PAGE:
Take a look at how Miami-Dade County prints their ballots
When Katherine Elliott and her husband realized it was only three days before Election Day and their absentee ballots had yet to arrive in the mail, they did what some other Miami-Dade residents did — they jumped on a plane.
Elliott, along with her husband, Niko Martecchini, moved to New York from Miami Beach in September. About a week before the state deadline, the couple sent in the required affidavit to get their ballots sent to Manhattan.
As it got closer to Election Day, they called the Elections Department, where a staff member promised to mail out a second ballot.
“But they never came, so we just kind of looked at each other and said, ‘We got to do this, we got to go,’ ” Elliott told the Miami Herald in a phone interview. “It would have been too much of a risk not to. Our vote would have gone to waste.”
Elliott is just one of almost a dozen Miami-Dade registered voters who live or work out-of-state interviewed by the Miami Herald Tuesday who said they were boarding airplanes in order to cast their votes, a small sampling of a possible statewide trend.
Some said they flew in from Massachusetts; others, from Texas or New York.
“I requested two ballots. The first one didn’t arrive. I called them and they said they would send another, but neither one arrived,” said Coral Gables voter Ksenia Varolyguina, who flew in from the Boston area. “I wanted to make sure that my vote was counted, so I looked up flights and found one for $200, when they’re normally about $350.”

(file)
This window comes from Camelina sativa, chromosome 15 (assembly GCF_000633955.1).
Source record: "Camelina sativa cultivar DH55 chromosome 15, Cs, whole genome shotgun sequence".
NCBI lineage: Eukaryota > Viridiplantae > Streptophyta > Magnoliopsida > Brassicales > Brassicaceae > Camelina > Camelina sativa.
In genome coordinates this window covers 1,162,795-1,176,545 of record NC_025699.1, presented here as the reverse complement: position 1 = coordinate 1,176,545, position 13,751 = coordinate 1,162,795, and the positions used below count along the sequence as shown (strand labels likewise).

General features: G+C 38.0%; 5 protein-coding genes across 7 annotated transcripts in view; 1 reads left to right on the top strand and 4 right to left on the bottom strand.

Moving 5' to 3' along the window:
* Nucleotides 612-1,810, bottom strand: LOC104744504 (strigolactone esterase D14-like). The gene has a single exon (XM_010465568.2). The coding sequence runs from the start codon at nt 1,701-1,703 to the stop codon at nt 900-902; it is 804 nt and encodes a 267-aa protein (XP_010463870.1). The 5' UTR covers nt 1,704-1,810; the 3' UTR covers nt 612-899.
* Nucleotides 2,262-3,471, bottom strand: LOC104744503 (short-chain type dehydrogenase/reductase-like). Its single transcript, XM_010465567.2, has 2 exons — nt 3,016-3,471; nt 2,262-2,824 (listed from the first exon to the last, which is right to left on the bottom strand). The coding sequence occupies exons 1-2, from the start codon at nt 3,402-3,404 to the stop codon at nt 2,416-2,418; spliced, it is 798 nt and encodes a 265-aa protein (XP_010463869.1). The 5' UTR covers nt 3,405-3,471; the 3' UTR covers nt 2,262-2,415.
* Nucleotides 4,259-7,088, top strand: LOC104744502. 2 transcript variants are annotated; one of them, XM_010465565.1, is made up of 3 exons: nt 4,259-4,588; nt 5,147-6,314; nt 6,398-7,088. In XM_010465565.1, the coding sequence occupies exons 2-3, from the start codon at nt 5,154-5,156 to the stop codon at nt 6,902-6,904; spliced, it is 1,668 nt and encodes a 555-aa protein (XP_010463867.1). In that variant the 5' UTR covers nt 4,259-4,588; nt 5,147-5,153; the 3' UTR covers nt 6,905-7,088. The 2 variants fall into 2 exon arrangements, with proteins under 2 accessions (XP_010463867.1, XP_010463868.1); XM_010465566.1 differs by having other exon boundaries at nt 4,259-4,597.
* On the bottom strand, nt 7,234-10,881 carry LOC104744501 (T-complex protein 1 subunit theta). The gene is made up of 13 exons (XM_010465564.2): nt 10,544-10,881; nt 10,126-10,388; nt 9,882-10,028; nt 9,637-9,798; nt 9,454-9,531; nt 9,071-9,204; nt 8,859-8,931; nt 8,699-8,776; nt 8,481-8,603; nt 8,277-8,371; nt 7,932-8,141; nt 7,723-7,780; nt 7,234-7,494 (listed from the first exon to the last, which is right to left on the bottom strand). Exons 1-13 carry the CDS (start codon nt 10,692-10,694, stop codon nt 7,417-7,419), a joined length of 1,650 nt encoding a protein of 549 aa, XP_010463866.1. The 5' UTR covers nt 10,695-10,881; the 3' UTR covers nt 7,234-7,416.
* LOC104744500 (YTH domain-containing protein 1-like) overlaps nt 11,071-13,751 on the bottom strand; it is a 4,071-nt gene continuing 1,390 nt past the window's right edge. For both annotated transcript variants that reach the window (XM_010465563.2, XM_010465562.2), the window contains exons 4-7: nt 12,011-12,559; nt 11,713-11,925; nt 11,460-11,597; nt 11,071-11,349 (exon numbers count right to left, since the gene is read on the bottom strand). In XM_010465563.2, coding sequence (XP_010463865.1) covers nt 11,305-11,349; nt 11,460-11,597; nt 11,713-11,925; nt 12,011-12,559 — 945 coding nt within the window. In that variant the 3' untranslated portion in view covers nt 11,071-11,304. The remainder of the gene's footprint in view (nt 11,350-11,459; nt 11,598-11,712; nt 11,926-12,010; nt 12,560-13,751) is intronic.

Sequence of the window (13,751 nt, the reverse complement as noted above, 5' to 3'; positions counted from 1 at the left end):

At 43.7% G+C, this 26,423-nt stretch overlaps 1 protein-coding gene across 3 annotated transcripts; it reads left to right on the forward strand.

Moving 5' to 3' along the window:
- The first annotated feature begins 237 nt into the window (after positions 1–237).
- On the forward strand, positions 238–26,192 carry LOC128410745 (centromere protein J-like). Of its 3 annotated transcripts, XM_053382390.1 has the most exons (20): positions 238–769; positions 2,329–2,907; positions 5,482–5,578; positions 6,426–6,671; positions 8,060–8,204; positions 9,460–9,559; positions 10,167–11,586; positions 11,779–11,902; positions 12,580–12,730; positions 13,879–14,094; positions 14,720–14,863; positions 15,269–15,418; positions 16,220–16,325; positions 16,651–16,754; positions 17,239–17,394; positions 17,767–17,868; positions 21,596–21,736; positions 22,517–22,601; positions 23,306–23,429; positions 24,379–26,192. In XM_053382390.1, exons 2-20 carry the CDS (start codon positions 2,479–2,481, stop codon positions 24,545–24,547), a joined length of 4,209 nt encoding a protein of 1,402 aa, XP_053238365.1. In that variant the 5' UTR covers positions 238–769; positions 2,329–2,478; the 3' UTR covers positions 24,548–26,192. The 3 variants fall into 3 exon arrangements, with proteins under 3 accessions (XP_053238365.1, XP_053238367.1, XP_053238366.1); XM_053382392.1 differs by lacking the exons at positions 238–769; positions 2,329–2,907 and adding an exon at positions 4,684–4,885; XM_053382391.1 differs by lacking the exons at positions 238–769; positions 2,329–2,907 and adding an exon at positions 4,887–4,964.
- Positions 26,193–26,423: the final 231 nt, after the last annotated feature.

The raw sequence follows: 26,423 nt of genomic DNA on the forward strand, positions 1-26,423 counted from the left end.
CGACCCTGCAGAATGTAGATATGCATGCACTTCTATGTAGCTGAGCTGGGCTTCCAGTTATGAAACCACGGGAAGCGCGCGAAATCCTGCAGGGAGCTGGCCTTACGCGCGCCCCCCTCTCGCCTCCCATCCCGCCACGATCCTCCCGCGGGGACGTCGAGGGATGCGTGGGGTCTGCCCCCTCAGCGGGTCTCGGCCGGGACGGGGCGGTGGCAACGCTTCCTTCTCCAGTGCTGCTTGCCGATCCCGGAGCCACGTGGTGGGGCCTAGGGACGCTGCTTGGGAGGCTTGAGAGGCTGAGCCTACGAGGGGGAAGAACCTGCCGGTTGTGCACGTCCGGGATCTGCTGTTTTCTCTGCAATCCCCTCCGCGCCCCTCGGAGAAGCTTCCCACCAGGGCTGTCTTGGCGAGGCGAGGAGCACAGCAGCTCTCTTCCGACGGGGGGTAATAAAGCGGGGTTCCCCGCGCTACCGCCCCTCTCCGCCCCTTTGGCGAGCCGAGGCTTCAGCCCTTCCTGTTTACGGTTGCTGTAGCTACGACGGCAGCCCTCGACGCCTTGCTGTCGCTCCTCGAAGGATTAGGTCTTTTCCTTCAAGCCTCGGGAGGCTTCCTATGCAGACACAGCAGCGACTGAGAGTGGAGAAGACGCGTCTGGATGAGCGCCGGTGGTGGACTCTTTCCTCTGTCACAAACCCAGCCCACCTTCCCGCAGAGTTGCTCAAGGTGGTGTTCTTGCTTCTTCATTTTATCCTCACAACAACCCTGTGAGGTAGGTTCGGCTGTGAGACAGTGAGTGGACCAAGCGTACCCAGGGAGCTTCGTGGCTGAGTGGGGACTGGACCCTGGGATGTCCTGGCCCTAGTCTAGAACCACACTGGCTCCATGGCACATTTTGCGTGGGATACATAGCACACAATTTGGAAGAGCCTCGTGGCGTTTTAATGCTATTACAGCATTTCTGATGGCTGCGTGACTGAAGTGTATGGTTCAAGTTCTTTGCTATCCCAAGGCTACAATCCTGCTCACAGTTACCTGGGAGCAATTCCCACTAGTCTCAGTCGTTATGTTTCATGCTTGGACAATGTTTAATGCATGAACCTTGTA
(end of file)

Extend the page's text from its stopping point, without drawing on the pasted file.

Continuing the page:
About three dozen other voters who live in town also told the Herald they didn’t receive their ballots in the mail. The Miami-Dade County Supervisor of Elections Office confirmed that the department has received calls about the issue, but said that it could be for a number of reasons.
“Please note that we must, per state law, send out a vote-by-mail ballot within two business days of the request,” said Robert Rodriguez, the county’s assistant deputy supervisor of elections.
Rodriguez confirmed that several of the voters interviewed by the Herald were mailed ballots. He referred all delivery questions to the U.S. Postal Service, which was not immediately available for comment Tuesday.
But the issue extended far beyond Miami-Dade, voters say. Numerous Broward County voters experienced the same problem. Dinesh McCoy, a New York law student, told the Herald that after requesting his ballot three times by phone, he had to take extra measures.
“I decided to have my dad get me a ballot in person after sending the required signed affidavit to him,” he said. “I then requested a third ballot by phone on Nov 1. I was able to vote only because he FedEx-ed me the third ballot and I FedEx-ed it back to arrive on Monday, at full personal cost.”
One Pinellas County voter told the Herald she drove overnight from Tennessee to make it to the polls in Central Florida.
Annabel Sanz, a journalism and politics student at New York University, called the issue a matter of “voter suppression.” Sanz, a 21-year-old who said she has voted in every local and national election since she was 18, said her ballot never arrived — even though election department workers confirmed that it was mailed to her Oct. 31.
“For over a year, I have been convincing all of my friends and family to vote, especially those who never have before, and I’ve spent so much time researching all of the candidates and amendments and was excited to cast my vote,” Sanz said. “I just think about the generations of women, especially who fought to have their vote count, and for me to have taken all the steps and done everything I could to try to exercise that right, and still be denied, is heartbreaking.”